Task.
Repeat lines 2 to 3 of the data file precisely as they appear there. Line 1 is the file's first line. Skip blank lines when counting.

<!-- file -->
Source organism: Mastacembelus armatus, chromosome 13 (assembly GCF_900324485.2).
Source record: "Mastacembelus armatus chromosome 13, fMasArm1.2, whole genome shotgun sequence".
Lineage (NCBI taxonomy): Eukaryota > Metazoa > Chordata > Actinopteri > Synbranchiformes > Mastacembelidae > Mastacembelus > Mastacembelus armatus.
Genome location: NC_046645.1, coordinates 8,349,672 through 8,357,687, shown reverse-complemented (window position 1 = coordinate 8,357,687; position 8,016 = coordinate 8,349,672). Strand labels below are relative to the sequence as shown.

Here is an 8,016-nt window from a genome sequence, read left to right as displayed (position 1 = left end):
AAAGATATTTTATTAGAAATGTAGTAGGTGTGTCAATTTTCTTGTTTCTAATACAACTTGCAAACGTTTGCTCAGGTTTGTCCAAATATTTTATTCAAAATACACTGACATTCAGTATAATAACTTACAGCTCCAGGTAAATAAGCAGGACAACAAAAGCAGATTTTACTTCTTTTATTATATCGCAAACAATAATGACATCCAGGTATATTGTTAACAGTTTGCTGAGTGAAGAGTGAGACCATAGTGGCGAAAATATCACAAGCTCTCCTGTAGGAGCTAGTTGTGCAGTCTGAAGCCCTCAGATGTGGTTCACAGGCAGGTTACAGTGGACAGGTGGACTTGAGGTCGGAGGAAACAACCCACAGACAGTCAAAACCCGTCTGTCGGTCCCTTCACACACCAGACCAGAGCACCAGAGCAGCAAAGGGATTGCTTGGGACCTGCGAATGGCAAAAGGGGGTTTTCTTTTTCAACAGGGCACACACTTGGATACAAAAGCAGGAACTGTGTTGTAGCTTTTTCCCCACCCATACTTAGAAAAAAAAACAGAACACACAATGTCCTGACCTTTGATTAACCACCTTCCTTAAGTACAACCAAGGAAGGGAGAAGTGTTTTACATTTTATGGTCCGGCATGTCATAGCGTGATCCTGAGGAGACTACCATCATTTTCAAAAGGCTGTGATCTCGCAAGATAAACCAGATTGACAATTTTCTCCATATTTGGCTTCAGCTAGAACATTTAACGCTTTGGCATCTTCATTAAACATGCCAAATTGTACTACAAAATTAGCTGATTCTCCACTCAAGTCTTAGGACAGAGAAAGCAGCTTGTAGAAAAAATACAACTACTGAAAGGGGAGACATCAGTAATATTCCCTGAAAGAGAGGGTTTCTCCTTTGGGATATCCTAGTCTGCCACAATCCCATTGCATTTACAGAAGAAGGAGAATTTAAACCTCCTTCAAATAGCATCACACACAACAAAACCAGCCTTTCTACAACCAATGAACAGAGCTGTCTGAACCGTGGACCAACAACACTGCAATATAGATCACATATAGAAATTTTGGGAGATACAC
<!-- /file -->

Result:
Source record: "Mastacembelus armatus chromosome 13, fMasArm1.2, whole genome shotgun sequence".
Lineage (NCBI taxonomy): Eukaryota > Metazoa > Chordata > Actinopteri > Synbranchiformes > Mastacembelidae > Mastacembelus > Mastacembelus armatus.